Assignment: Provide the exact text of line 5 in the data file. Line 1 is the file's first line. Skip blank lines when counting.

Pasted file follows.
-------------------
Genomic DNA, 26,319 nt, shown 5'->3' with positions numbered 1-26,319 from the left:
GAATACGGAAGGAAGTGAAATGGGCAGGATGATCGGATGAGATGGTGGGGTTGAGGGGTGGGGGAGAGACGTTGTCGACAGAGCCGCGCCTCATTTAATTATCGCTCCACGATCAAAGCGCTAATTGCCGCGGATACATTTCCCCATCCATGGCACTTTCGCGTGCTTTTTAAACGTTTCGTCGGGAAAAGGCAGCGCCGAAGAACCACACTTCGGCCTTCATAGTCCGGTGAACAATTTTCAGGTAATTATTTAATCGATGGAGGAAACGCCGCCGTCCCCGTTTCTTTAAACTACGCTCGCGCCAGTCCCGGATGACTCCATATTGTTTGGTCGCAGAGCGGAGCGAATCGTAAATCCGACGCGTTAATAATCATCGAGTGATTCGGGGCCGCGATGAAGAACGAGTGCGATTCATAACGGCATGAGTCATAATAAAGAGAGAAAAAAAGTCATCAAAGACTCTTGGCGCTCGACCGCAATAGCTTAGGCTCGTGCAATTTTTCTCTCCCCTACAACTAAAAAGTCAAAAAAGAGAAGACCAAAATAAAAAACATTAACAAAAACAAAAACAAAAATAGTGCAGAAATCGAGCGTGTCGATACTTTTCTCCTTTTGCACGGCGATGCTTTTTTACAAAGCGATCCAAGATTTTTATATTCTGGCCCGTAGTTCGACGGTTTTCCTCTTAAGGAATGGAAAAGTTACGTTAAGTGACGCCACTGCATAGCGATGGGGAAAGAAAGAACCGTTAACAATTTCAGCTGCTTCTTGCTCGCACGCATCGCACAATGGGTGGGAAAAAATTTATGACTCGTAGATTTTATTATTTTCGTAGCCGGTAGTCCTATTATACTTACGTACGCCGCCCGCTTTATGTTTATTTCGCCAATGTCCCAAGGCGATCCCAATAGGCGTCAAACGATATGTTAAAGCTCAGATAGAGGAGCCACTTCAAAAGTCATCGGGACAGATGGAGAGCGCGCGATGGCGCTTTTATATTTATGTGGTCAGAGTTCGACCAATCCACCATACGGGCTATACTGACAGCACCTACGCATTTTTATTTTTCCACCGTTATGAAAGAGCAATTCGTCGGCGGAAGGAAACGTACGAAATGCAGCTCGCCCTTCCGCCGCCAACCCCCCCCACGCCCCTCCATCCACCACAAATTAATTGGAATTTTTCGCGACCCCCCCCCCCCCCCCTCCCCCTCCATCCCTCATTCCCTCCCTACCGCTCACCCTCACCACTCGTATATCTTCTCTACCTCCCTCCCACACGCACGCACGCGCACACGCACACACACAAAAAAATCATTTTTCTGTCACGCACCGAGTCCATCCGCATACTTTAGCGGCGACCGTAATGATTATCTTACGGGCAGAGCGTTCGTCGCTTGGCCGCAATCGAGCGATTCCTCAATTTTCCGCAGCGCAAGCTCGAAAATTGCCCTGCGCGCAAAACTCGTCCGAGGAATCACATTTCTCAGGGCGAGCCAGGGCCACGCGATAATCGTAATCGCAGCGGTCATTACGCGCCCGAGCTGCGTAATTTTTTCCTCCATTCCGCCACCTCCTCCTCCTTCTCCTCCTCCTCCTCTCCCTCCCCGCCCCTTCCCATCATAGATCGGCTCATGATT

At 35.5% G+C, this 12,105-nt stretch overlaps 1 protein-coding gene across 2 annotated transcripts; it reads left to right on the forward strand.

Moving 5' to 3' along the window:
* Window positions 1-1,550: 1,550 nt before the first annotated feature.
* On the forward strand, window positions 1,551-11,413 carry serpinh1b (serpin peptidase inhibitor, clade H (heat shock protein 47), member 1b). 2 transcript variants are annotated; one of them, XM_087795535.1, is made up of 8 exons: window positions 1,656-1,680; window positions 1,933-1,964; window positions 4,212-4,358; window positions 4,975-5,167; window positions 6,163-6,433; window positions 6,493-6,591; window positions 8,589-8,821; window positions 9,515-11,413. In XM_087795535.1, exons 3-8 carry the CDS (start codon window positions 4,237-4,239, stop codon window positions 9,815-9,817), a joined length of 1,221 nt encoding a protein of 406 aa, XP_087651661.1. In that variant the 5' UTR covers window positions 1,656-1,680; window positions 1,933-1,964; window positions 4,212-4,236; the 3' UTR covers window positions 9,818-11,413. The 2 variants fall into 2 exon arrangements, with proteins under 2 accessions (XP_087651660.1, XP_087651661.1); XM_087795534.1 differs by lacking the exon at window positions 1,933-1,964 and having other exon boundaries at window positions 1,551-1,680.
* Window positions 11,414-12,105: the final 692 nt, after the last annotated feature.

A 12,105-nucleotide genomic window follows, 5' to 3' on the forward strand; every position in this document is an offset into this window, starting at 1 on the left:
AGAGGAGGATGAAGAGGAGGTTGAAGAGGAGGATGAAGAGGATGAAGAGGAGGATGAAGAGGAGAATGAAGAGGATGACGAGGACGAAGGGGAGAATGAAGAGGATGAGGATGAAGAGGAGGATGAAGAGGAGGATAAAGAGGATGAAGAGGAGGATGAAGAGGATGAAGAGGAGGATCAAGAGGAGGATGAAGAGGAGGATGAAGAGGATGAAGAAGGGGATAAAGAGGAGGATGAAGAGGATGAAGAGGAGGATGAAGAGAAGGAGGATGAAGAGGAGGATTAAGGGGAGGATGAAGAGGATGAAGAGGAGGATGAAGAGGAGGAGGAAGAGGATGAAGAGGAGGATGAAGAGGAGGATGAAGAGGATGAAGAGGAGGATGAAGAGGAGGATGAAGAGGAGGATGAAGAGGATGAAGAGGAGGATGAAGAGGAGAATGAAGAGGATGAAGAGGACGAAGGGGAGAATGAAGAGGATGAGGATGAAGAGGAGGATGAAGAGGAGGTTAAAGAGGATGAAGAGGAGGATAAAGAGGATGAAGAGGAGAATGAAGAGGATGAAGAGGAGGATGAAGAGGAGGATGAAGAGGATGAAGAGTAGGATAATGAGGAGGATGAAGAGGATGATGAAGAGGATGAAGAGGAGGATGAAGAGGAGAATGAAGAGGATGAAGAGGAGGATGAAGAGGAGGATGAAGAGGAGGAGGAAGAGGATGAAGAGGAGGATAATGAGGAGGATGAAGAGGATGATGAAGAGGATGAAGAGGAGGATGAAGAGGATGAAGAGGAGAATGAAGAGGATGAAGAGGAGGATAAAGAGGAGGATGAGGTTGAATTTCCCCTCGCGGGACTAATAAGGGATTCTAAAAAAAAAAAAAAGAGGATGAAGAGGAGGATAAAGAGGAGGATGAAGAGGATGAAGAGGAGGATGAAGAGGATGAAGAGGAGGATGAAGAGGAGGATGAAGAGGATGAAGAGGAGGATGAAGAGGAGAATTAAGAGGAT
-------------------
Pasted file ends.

* Window positions 1-1,550: 1,550 nt before the first annotated feature.